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Old 06-19-2007, 07:11 AM   #9
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My understanding is the converter does not normally charge the chassis batt. I installed a 20 amp fused circuit to allow me to do this through a spst switch. When I'm parked and on shore power, I simply close the switch. If there were a big difference in the batt's charges, it would be possible to 'pop' a fuse, but it seems to work just fine. I make sure the switch is 'open' when I start the engine. I have an 'aux' switch if I need to put the batt's in parallel to start engine. I have a 454 with TBI.
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Old 06-19-2007, 10:18 AM   #10
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<BLOCKQUOTE class="ip-ubbcode-quote"><div class="ip-ubbcode-quote-title">quote:</div><div class="ip-ubbcode-quote-content">My understanding is the converter does not normally charge the chassis batt. </div></BLOCKQUOTE>
There is no "normal" to this question - it depends on the individual coach make & model and how the system was designed. Some provide for chassis battery charging and others do not.

To set the record straight, chassis battery charging does not require a three stage charger - just a battery isolation system that is smart enough to connect the chassis battery for charging when needed. The most commonly used smart isolator/relay is from Intellitec and their design requires at least 13.3V on the house batteries before it will connect the chassis batteries into the charging system. If the house batteries are in poor condition (or low on water) the charger may not be able to get the voltage high enough to allow the Intellitec relay to begin charging the chassis batteries. Other makes of battery controller may use a different charge level to make the decision, but it is probably close to that voltage.

You can always add jumper wires/cables to the chassis battery terminal while parked for extended periods, but be aware that this will also allow the chassis battery(s) to be discharged by the demand of the house 12V system if shore power goes off for some reason. For that reason it is best not to permanently wire a charging jumper.
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Old 06-19-2007, 12:51 PM   #11
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<BLOCKQUOTE class="ip-ubbcode-quote"><div class="ip-ubbcode-quote-title">quote:</div><div class="ip-ubbcode-quote-content">The most commonly used smart isolator/relay is from Intellitec and their design requires at least 13.3V on the house batteries before it will connect the chassis batteries into the charging system. </div></BLOCKQUOTE>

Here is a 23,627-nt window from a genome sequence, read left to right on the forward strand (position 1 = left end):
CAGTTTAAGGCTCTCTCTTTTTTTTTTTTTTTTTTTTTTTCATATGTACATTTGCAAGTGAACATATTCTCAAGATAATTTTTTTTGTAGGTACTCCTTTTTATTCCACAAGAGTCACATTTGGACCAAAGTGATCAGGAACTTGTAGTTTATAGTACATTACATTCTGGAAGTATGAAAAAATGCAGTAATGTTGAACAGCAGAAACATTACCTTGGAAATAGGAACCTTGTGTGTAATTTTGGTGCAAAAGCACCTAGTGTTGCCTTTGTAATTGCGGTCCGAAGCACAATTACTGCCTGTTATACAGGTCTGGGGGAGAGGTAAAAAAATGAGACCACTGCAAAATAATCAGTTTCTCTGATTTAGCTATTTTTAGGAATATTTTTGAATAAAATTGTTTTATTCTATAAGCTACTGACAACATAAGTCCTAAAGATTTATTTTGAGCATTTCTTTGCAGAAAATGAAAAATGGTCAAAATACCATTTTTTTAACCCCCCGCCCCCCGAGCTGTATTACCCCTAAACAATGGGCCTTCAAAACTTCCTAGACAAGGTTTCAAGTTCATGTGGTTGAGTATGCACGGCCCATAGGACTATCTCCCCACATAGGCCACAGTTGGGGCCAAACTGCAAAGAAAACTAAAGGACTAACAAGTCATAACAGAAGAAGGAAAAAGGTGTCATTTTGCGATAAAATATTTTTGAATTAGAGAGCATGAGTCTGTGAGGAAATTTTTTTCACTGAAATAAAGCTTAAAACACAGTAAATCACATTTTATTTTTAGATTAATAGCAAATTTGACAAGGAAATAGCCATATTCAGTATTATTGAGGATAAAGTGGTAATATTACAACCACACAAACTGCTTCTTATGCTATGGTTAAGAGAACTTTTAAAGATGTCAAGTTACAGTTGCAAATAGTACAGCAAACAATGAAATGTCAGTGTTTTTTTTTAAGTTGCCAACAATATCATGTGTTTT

Thank you, Gary. That is what I was trying to say. ED
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Old 06-19-2007, 04:24 PM   #12
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I have been using a $9.95 battery maintainer/trickle charger from Walmart for over three years. I added 110V plug to front compartment where it is located on motorhome, and ran wires directly to chassis battery. Have had no problems.

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Old 06-22-2007, 06:03 AM   #13
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<BLOCKQUOTE class="ip-ubbcode-quote"><div class="ip-ubbcode-quote-title">quote:</div><div class="ip-ubbcode-quote-content">You can always add jumper wires/cables to the chassis battery terminal while parked for extended periods, but be aware that this will also allow the chassis battery(s) to be discharged by the demand of the house 12V system if shore power goes off for some reason. For that reason it is best not to permanently wire a charging jumper. </div></BLOCKQUOTE>

I don't disagree with this and did not imply that I did. I simply have a method to switch in the chassis to the house charging system. My choice, my opinion.
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Old 06-22-2007, 09:40 AM   #14
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my 1996 kountrystar has the bird that connects the house batteries to the chassis batteries when the motorhome is plugged into 120 volts. just look in the electrical compartment for bi-directional relay and follow the wires to a heavy relay with 2 battery cables connected to it. you can read the voltage of the house batteries and the chassis batteries. if the voltage is not the same when you are plugged in then you have a malfunction in the bird or the relay. my relay is white-rodgers continuous duty